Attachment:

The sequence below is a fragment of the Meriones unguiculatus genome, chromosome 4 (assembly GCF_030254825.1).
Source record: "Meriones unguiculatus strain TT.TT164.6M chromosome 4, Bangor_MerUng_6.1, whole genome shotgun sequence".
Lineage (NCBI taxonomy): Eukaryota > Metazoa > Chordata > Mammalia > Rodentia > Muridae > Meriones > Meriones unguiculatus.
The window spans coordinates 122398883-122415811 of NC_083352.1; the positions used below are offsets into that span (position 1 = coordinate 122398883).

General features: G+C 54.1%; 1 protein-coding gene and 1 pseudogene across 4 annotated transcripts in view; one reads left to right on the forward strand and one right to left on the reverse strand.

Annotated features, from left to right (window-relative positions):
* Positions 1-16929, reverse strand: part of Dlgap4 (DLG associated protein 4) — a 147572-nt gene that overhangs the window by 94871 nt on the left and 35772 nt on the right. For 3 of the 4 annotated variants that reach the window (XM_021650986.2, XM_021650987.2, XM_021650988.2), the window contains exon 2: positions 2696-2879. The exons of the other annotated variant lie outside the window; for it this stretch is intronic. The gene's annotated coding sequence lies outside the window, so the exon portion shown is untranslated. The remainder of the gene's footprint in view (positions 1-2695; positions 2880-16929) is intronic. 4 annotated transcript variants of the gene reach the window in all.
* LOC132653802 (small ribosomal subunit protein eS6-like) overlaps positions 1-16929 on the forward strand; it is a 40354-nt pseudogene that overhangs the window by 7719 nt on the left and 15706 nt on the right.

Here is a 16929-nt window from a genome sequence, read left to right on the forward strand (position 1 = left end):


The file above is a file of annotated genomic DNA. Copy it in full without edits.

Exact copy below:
The sequence below is a fragment of the Meriones unguiculatus genome, chromosome 4 (assembly GCF_030254825.1).
Source record: "Meriones unguiculatus strain TT.TT164.6M chromosome 4, Bangor_MerUng_6.1, whole genome shotgun sequence".
Lineage (NCBI taxonomy): Eukaryota > Metazoa > Chordata > Mammalia > Rodentia > Muridae > Meriones > Meriones unguiculatus.
The window spans coordinates 122398883-122415811 of NC_083352.1; the positions used below are offsets into that span (position 1 = coordinate 122398883).

General features: G+C 54.1%; 1 protein-coding gene and 1 pseudogene across 4 annotated transcripts in view; one reads left to right on the forward strand and one right to left on the reverse strand.

Annotated features, from left to right (window-relative positions):
* Positions 1-16929, reverse strand: part of Dlgap4 (DLG associated protein 4) — a 147572-nt gene that overhangs the window by 94871 nt on the left and 35772 nt on the right. For 3 of the 4 annotated variants that reach the window (XM_021650986.2, XM_021650987.2, XM_021650988.2), the window contains exon 2: positions 2696-2879. The exons of the other annotated variant lie outside the window; for it this stretch is intronic. The gene's annotated coding sequence lies outside the window, so the exon portion shown is untranslated. The remainder of the gene's footprint in view (positions 1-2695; positions 2880-16929) is intronic. 4 annotated transcript variants of the gene reach the window in all.
* LOC132653802 (small ribosomal subunit protein eS6-like) overlaps positions 1-16929 on the forward strand; it is a 40354-nt pseudogene that overhangs the window by 7719 nt on the left and 15706 nt on the right.

Here is a 16929-nt window from a genome sequence, read left to right on the forward strand (position 1 = left end):